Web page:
Design considerations for nanotherapeutics in oncology
Jain, R. K.
SourceNanomedicine: Nanotechnology, Biology, and Medicine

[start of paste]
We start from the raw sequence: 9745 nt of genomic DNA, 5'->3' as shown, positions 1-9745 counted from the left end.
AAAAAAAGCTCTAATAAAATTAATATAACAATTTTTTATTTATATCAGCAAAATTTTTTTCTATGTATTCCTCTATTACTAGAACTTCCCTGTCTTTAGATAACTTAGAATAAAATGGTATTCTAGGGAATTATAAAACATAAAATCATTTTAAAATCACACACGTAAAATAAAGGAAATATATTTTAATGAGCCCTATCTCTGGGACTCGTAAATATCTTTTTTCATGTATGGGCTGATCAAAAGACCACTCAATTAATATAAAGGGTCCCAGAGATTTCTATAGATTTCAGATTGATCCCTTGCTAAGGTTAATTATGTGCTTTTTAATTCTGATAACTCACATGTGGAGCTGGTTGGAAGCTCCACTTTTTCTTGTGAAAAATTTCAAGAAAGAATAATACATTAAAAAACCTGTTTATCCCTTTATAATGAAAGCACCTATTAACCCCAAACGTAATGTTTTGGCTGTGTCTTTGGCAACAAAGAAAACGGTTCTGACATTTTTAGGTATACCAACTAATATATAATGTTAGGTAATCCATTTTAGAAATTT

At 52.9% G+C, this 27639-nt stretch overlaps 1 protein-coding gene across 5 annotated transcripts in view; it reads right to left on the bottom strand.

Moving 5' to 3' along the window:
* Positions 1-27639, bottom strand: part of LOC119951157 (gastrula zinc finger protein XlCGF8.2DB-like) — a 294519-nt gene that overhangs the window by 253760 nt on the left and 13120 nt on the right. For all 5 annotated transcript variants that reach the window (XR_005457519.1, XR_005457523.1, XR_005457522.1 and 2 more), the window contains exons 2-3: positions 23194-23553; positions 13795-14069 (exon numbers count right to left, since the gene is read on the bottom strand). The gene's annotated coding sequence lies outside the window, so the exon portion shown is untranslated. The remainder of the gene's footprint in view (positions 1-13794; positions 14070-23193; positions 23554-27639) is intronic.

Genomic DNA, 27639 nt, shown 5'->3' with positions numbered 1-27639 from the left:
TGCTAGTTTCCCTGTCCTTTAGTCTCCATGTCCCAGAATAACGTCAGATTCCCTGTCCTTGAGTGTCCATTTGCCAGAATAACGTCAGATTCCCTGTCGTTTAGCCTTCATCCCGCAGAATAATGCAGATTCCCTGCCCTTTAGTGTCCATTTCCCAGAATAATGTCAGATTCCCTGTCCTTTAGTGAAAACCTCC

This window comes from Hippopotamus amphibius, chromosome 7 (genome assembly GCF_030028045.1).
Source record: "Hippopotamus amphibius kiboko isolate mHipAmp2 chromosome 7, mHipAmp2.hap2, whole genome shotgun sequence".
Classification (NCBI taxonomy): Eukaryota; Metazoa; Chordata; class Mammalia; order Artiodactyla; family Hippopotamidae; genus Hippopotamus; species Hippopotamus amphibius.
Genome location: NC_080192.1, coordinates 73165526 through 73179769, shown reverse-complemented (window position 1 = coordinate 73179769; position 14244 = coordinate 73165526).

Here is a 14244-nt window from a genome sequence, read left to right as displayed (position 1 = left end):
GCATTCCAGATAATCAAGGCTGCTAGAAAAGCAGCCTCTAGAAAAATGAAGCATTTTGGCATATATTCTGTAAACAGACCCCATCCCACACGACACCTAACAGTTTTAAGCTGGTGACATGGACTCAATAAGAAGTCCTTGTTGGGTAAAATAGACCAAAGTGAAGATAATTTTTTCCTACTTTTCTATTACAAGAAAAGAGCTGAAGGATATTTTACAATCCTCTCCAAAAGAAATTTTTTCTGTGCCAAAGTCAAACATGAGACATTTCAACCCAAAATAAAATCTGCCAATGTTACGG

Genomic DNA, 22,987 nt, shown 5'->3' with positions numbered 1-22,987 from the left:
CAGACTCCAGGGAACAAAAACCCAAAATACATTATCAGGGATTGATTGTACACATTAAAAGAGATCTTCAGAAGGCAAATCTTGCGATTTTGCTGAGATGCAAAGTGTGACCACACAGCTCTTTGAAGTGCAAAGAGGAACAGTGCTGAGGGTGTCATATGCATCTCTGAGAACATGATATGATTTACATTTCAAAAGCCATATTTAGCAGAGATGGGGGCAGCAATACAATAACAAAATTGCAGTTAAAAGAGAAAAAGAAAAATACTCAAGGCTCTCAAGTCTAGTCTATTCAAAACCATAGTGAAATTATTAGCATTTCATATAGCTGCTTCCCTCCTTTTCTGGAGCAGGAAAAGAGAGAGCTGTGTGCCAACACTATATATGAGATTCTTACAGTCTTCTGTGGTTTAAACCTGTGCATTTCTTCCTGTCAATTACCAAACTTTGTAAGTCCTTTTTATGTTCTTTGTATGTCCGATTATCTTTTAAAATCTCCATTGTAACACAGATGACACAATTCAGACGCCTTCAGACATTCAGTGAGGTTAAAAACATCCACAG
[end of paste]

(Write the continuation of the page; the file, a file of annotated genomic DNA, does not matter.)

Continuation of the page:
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Nanotherapeutics have improved the quality of life of cancer patients, primarily by reducing the adverse effects of chemotherapeutic agents, but improvements in overall survival are modest. This is in large part due to the fact that the enhanced permeability and retention effect, which is the basis for the use of nanoparticles in cancer, can be also a barrier to the delivery of nanomedicines. A careful design of nanoparticle formulations can overcome barriers posed by the tumor microenvironment and result in better treatments. In this review, we first discuss strengths and limitations of clinically-approved nanoparticles. Then, we evaluate design parameters that can be modulated to optimize delivery. The benefits of active tumor targeting and drug release rate on intratumoral delivery and treatment efficacy are also discussed. Finally, we suggest specific design strategies that should optimize delivery to most solid tumors and discuss under what conditions active targeting would be beneficial. From the Clinical Editor: Advances in nanotechnology have seen the introduction of new treatment modalities for cancer. The principle of action using nanocarriers for drug delivery is based mostly on the Enhanced Permeability and Retention effect. This phenomenon however, can also be a hindrance. In this article, the authors performed an in-depth review on various nanoparticle platforms in cancer therapeutics. They also suggested options to improve drug delivery, in terms of carrier design. © 2015 Elsevier Inc.